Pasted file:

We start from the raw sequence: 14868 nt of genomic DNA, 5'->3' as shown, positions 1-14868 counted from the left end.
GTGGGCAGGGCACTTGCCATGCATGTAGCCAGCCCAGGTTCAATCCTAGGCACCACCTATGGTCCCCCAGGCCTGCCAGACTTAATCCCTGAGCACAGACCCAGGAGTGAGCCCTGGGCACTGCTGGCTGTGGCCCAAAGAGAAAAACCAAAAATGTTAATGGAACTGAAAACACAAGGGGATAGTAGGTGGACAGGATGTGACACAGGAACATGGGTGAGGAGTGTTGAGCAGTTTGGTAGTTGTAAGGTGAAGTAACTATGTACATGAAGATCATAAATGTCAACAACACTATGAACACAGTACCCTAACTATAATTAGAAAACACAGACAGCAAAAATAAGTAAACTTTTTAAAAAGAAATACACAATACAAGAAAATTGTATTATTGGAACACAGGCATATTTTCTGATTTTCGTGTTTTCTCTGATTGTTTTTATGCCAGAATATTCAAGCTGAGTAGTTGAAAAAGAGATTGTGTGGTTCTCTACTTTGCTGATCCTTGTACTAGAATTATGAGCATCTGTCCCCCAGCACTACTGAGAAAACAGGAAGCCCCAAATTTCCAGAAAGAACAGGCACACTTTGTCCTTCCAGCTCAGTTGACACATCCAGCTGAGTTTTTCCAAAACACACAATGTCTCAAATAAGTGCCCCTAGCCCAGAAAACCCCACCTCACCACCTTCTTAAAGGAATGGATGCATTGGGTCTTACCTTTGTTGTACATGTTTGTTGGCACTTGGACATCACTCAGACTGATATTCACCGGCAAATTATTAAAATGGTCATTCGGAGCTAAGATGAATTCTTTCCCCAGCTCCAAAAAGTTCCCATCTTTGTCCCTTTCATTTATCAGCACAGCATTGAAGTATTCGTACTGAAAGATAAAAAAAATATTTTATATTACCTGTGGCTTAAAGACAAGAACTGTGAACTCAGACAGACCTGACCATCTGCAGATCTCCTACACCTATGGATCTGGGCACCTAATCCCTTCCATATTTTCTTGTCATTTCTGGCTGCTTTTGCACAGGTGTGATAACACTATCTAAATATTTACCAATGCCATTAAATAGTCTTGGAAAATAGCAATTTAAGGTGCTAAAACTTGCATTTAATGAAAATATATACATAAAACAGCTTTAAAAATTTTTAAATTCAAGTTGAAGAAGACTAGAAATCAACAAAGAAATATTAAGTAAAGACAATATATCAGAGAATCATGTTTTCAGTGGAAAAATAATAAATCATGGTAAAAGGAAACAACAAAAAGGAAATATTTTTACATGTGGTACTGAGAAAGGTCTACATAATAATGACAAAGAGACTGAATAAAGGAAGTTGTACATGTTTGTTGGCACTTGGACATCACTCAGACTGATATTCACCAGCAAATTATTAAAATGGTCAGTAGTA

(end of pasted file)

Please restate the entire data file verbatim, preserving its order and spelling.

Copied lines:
We start from the raw sequence: 14868 nt of genomic DNA, 5'->3' as shown, positions 1-14868 counted from the left end.
GTGGGCAGGGCACTTGCCATGCATGTAGCCAGCCCAGGTTCAATCCTAGGCACCACCTATGGTCCCCCAGGCCTGCCAGACTTAATCCCTGAGCACAGACCCAGGAGTGAGCCCTGGGCACTGCTGGCTGTGGCCCAAAGAGAAAAACCAAAAATGTTAATGGAACTGAAAACACAAGGGGATAGTAGGTGGACAGGATGTGACACAGGAACATGGGTGAGGAGTGTTGAGCAGTTTGGTAGTTGTAAGGTGAAGTAACTATGTACATGAAGATCATAAATGTCAACAACACTATGAACACAGTACCCTAACTATAATTAGAAAACACAGACAGCAAAAATAAGTAAACTTTTTAAAAAGAAATACACAATACAAGAAAATTGTATTATTGGAACACAGGCATATTTTCTGATTTTCGTGTTTTCTCTGATTGTTTTTATGCCAGAATATTCAAGCTGAGTAGTTGAAAAAGAGATTGTGTGGTTCTCTACTTTGCTGATCCTTGTACTAGAATTATGAGCATCTGTCCCCCAGCACTACTGAGAAAACAGGAAGCCCCAAATTTCCAGAAAGAACAGGCACACTTTGTCCTTCCAGCTCAGTTGACACATCCAGCTGAGTTTTTCCAAAACACACAATGTCTCAAATAAGTGCCCCTAGCCCAGAAAACCCCACCTCACCACCTTCTTAAAGGAATGGATGCATTGGGTCTTACCTTTGTTGTACATGTTTGTTGGCACTTGGACATCACTCAGACTGATATTCACCGGCAAATTATTAAAATGGTCATTCGGAGCTAAGATGAATTCTTTCCCCAGCTCCAAAAAGTTCCCATCTTTGTCCCTTTCATTTATCAGCACAGCATTGAAGTATTCGTACTGAAAGATAAAAAAAATATTTTATATTACCTGTGGCTTAAAGACAAGAACTGTGAACTCAGACAGACCTGACCATCTGCAGATCTCCTACACCTATGGATCTGGGCACCTAATCCCTTCCATATTTTCTTGTCATTTCTGGCTGCTTTTGCACAGGTGTGATAACACTATCTAAATATTTACCAATGCCATTAAATAGTCTTGGAAAATAGCAATTTAAGGTGCTAAAACTTGCATTTAATGAAAATATATACATAAAACAGCTTTAAAAATTTTTAAATTCAAGTTGAAGAAGACTAGAAATCAACAAAGAAATATTAAGTAAAGACAATATATCAGAGAATCATGTTTTCAGTGGAAAAATAATAAATCATGGTAAAAGGAAACAACAAAAAGGAAATATTTTTACATGTGGTACTGAGAAAGGTCTACATAATAATGACAAAGAGACTGAATAAAGGAAGTTGTACATGTTTGTTGGCACTTGGACATCACTCAGACTGATATTCACCAGCAAATTATTAAAATGGTCAGTAGTA